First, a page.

If reforms out of Washington are poised to wreck the healthcare industry, somebody forgot to tell the stock market—including hundreds of professional investors who own healthcare stocks and get paid to assess their prospects.
Many opponents of healthcare reform fret that deeper government involvement in the healthcare system will strangle free enterprise. The biggest worry is a possible federal healthcare plan—the "public option"—that might outcompete private plans, thanks to unfair advantages that come from government power. It's certainly true that stronger regulation, usually intended to correct abuses, tends to depress the profits of the firms being regulated. But if stock prices are any indication, investors are less concerned about healthcare reform than critics rallying to the cause of free enterprise.
[See why more competition won't fix healthcare.]
To measure the market's reaction to the reform proposals percolating in Washington, I analyzed stock-price data provided by Zacks Investment Research. Here's the median stock performance over the past 12 months for three industries that would be directly affected by reform:
Health insurers arguably stand to lose the most from reform. At least that's the rhetoric. Most reform proposals would end controversial practices like refusing coverage because of pre-existing conditions and putting caps on benefits for those who end up getting sick and needing care. Some critics worry that a powerful government plan could undercut the big insurers on price, like a healthcare version of Wal-Mart, while taking advantage of rules rigged to snuff out private competition. The eventual result: an Orwellian government takeover of the entire healthcare industry.
Sounds spooky, but before you flee to a less despotic nation, consider the reasons that insurers are likely to survive—and maybe even thrive. Any new costs borne as a result of reform will probably get passed on to customers, as they usually do. Insurance companies may even get more customers, thanks to a new requirement that every American have health insurance, which is part of every major proposal Congress is debating.
If a government healthcare plan materializes, it might actually generate more work for insurance companies. A new government program would probably subcontract much of its administrative work to existing insurance companies—which is what Medicare does. Since government coverage might be basic, supplemental insurance offered in the private market would probably spring up, which also happens with Medicare. "Under most scenarios, health insurer top-line growth should accelerate," says David Rubenzahl, president of the Maxon Companies, which administer healthcare programs for companies that are self-insured. The only outcome he foresees that could threaten insurance companies is a government plan that's empowered to set low rates for doctors and other providers, which could undercut private insurers and draw customers away from them.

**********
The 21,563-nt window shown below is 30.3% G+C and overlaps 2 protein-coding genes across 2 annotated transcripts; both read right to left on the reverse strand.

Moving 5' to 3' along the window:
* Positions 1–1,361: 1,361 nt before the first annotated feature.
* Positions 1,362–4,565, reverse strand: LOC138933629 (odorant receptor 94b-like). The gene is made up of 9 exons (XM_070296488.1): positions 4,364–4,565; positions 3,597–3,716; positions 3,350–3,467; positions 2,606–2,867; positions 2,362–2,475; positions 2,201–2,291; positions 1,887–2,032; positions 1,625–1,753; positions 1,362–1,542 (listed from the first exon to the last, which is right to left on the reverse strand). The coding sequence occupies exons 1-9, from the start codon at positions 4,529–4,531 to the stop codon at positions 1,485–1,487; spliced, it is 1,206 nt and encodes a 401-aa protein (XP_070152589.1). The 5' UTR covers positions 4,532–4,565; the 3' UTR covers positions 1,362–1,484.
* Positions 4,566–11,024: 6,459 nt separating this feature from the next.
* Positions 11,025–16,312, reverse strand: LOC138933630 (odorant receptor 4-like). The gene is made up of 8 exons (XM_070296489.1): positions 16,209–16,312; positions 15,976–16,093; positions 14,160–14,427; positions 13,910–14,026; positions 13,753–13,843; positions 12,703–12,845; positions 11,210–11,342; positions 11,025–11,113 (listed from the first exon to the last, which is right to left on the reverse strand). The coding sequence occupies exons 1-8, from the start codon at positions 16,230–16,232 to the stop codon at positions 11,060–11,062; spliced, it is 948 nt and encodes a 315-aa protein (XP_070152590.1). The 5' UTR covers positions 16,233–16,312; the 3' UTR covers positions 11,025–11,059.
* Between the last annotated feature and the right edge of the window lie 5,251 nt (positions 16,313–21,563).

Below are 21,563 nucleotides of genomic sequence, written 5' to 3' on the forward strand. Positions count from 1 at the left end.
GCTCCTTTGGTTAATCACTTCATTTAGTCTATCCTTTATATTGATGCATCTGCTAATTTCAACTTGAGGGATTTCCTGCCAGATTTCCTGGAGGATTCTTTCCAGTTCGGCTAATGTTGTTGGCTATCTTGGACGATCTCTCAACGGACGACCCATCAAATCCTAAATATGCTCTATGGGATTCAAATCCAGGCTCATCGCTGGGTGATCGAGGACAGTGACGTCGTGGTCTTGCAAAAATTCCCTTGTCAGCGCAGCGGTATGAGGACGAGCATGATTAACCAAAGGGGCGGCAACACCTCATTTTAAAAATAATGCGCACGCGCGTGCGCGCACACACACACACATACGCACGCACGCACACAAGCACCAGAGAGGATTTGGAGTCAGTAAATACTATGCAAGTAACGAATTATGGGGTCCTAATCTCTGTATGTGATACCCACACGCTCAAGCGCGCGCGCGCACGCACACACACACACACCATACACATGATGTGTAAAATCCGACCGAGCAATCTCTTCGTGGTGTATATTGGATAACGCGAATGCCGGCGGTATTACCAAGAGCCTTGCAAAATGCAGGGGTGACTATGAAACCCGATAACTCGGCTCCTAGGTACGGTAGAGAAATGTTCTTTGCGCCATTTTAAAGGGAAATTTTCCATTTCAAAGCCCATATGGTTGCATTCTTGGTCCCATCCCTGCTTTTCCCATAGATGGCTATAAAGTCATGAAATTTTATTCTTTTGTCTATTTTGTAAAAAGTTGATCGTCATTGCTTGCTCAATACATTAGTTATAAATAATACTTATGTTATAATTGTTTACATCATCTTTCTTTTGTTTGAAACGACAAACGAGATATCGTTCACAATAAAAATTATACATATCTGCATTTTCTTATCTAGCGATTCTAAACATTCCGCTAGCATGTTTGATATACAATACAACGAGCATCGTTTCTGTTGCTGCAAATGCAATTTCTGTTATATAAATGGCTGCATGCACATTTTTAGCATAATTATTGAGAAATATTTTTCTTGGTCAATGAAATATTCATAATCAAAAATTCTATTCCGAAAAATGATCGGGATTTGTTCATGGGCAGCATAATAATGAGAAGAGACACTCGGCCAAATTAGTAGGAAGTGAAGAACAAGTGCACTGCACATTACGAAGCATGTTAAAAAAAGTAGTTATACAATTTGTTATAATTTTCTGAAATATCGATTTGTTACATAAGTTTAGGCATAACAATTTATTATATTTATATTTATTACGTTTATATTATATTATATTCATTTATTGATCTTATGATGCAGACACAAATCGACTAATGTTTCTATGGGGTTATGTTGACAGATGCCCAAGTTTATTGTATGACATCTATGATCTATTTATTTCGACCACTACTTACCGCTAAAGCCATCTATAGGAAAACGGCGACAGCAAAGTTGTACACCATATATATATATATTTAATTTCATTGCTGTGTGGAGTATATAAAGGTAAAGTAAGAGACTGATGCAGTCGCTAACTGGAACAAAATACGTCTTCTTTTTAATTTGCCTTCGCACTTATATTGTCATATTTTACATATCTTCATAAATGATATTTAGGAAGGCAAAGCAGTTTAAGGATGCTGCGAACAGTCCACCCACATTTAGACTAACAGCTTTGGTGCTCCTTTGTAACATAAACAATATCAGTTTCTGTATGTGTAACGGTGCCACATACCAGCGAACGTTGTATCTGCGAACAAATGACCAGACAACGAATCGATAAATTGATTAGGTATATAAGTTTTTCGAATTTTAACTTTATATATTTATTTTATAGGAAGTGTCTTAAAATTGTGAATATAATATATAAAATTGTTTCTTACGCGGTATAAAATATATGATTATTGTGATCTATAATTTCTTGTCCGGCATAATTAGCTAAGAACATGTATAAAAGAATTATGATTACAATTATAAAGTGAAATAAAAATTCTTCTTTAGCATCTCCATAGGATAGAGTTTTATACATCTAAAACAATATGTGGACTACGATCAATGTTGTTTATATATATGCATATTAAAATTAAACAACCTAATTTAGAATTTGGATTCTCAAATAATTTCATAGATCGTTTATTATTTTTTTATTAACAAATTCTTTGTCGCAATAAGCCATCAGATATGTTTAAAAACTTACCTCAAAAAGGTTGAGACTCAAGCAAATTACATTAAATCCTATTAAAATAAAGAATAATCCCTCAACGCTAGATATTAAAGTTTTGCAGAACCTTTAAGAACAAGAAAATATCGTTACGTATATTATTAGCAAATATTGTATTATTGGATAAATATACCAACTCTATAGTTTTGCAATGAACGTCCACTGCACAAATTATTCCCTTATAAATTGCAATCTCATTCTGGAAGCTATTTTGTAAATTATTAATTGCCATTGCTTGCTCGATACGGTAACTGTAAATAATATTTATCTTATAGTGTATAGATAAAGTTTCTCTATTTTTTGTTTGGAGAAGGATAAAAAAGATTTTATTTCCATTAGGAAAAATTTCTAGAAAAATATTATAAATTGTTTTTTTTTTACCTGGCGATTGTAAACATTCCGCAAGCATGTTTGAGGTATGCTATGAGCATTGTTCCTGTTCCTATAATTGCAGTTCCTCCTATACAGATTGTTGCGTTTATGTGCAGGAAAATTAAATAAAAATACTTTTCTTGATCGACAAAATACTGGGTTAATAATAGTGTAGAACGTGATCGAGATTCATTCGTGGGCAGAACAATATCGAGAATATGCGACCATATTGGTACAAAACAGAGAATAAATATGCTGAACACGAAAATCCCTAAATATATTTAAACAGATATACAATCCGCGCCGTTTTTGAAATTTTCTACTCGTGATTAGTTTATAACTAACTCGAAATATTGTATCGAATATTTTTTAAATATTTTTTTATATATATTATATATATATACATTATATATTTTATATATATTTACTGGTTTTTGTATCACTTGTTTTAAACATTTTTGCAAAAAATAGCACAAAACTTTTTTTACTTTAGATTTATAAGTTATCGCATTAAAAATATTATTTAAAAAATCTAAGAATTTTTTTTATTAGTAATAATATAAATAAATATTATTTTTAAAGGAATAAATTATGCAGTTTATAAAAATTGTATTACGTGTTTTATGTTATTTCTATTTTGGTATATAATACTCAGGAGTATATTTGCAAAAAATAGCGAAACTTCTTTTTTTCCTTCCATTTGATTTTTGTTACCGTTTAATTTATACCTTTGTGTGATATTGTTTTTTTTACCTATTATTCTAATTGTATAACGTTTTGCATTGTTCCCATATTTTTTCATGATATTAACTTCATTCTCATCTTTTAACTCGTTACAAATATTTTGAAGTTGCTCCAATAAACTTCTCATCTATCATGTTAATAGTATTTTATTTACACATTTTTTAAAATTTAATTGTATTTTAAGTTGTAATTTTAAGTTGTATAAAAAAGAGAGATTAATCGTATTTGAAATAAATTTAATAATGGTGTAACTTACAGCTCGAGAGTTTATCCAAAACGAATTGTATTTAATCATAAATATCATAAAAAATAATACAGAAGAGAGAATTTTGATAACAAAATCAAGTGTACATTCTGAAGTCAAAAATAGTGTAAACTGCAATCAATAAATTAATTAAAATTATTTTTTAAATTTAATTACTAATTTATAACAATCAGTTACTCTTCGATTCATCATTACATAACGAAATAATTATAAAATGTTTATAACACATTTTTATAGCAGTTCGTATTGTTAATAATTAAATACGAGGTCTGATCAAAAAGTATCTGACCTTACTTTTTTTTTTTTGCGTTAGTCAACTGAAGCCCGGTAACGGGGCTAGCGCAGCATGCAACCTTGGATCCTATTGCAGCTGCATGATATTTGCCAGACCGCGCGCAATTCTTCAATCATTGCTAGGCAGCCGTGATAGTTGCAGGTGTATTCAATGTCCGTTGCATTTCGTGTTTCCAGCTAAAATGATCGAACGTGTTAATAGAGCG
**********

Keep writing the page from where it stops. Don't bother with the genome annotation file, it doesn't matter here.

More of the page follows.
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That's the doomsday scenario for insurance companies—but political opposition, public unease with government-run healthcare, and many other factors stand in the way. So instead of plunging in value, which is what usually happens to the stock price of an endangered company, insurance stocks have generally kept up with the market as a whole. They significantly outperformed the S&P 500 late last year, when the overall market was collapsing, since healthcare in general is considered a "defensive" sector that's more stable in turbulent times. They've underperformed this year, which is also consistent with the way defensive stocks perform in a market rally, when investors favor growth stocks more likely to surge. "The market is not screaming, 'This is the end of the world,' " says Dirk van Dijk, director of research at Zacks. "This won't be that punitive to the industry."
The drug and medical device industries have performed below average over the past 12 months, but there are factors besides healthcare reform that might explain why. In the drug industry, stock-price declines are usually linked to the loss of patent protection for highly profitable name-brand drugs, which means cheaper generics will come on the market and cut into profits. That's happening at several firms. Two big drug-industry mergers have highlighted the need for consolidation in an industry with steep research-and-development costs. The medical device industry, unlike the pharmaceutical sector, has generally opposed congressional healthcare reform efforts from the start and may end up paying a higher share of new industry fees as a result. Stock prices may reflect that.
[See why health insurers make lousy villains.]
Overall uncertainty is probably depressing healthcare stocks as well, since it's always possible that politicians could do something wacky and trigger regulatory Armageddon. That means stock prices could rebound once a health reform bill is passed, as long it doesn't contain unforeseen provisions. But for now, healthcare stocks are relatively cheap. The price-to-earnings ratios of many healthcare firms, for instance, are lower than average, which means those stocks may be undervalued relative to the profits the companies are likely to generate. Here are some more figures from Zacks, covering median P/E ratios based on earnings projections for 2010:
Some big healthcare companies even have single-digit P/E ratios, which is unusually low for large, healthy companies. WellPoint's 2010 P/E projection is about 8.9, according to Zacks; UnitedHealth's is 9.1. That could mean the market is pessimistic about those companies' future. Or it could represent a terrific bargain on a quality stock. (Or both.) "This is a really nice opportunity to buy these companies," says van Dijk. "Either way, I suspect they'll end up rising, because they'll benefit from less uncertainty." Won't we all.